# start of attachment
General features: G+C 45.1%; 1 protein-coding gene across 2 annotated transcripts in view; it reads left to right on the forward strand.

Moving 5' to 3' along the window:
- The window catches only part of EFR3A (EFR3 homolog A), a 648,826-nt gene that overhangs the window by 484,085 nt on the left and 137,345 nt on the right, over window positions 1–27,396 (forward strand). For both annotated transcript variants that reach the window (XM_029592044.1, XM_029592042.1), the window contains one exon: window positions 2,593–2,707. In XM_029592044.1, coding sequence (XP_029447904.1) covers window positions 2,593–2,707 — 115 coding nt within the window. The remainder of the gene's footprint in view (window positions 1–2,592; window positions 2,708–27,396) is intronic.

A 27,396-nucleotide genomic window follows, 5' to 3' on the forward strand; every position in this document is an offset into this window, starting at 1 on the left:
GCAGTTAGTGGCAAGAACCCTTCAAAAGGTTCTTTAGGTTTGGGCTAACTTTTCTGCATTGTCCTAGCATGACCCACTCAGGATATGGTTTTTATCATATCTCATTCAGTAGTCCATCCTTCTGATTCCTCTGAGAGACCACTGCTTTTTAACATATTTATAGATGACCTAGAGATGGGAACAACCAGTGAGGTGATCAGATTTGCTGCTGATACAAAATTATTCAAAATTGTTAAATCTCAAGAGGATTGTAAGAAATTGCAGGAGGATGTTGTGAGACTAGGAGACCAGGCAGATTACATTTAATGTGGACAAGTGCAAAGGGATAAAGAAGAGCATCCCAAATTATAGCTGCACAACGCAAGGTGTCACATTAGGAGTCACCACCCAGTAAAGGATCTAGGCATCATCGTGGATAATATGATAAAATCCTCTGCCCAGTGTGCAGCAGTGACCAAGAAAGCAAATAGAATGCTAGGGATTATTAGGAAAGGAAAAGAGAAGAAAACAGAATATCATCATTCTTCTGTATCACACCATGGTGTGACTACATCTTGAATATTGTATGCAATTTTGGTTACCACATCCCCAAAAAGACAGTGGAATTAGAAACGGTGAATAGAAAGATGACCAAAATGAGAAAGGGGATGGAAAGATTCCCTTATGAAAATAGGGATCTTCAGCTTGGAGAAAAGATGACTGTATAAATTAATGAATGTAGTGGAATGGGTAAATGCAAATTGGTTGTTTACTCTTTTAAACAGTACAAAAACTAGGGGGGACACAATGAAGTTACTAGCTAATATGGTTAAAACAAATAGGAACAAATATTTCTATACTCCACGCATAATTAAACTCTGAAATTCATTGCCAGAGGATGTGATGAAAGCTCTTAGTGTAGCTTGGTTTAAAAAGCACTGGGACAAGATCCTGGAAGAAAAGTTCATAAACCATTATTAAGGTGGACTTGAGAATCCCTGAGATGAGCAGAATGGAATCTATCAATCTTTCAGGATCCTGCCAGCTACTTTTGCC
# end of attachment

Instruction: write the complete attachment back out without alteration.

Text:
General features: G+C 45.1%; 1 protein-coding gene across 2 annotated transcripts in view; it reads left to right on the forward strand.

Moving 5' to 3' along the window:
- The window catches only part of EFR3A (EFR3 homolog A), a 648,826-nt gene that overhangs the window by 484,085 nt on the left and 137,345 nt on the right, over window positions 1–27,396 (forward strand). For both annotated transcript variants that reach the window (XM_029592044.1, XM_029592042.1), the window contains one exon: window positions 2,593–2,707. In XM_029592044.1, coding sequence (XP_029447904.1) covers window positions 2,593–2,707 — 115 coding nt within the window. The remainder of the gene's footprint in view (window positions 1–2,592; window positions 2,708–27,396) is intronic.

A 27,396-nucleotide genomic window follows, 5' to 3' on the forward strand; every position in this document is an offset into this window, starting at 1 on the left:
GCAGTTAGTGGCAAGAACCCTTCAAAAGGTTCTTTAGGTTTGGGCTAACTTTTCTGCATTGTCCTAGCATGACCCACTCAGGATATGGTTTTTATCATATCTCATTCAGTAGTCCATCCTTCTGATTCCTCTGAGAGACCACTGCTTTTTAACATATTTATAGATGACCTAGAGATGGGAACAACCAGTGAGGTGATCAGATTTGCTGCTGATACAAAATTATTCAAAATTGTTAAATCTCAAGAGGATTGTAAGAAATTGCAGGAGGATGTTGTGAGACTAGGAGACCAGGCAGATTACATTTAATGTGGACAAGTGCAAAGGGATAAAGAAGAGCATCCCAAATTATAGCTGCACAACGCAAGGTGTCACATTAGGAGTCACCACCCAGTAAAGGATCTAGGCATCATCGTGGATAATATGATAAAATCCTCTGCCCAGTGTGCAGCAGTGACCAAGAAAGCAAATAGAATGCTAGGGATTATTAGGAAAGGAAAAGAGAAGAAAACAGAATATCATCATTCTTCTGTATCACACCATGGTGTGACTACATCTTGAATATTGTATGCAATTTTGGTTACCACATCCCCAAAAAGACAGTGGAATTAGAAACGGTGAATAGAAAGATGACCAAAATGAGAAAGGGGATGGAAAGATTCCCTTATGAAAATAGGGATCTTCAGCTTGGAGAAAAGATGACTGTATAAATTAATGAATGTAGTGGAATGGGTAAATGCAAATTGGTTGTTTACTCTTTTAAACAGTACAAAAACTAGGGGGGACACAATGAAGTTACTAGCTAATATGGTTAAAACAAATAGGAACAAATATTTCTATACTCCACGCATAATTAAACTCTGAAATTCATTGCCAGAGGATGTGATGAAAGCTCTTAGTGTAGCTTGGTTTAAAAAGCACTGGGACAAGATCCTGGAAGAAAAGTTCATAAACCATTATTAAGGTGGACTTGAGAATCCCTGAGATGAGCAGAATGGAATCTATCAATCTTTCAGGATCCTGCCAGCTACTTTTGCC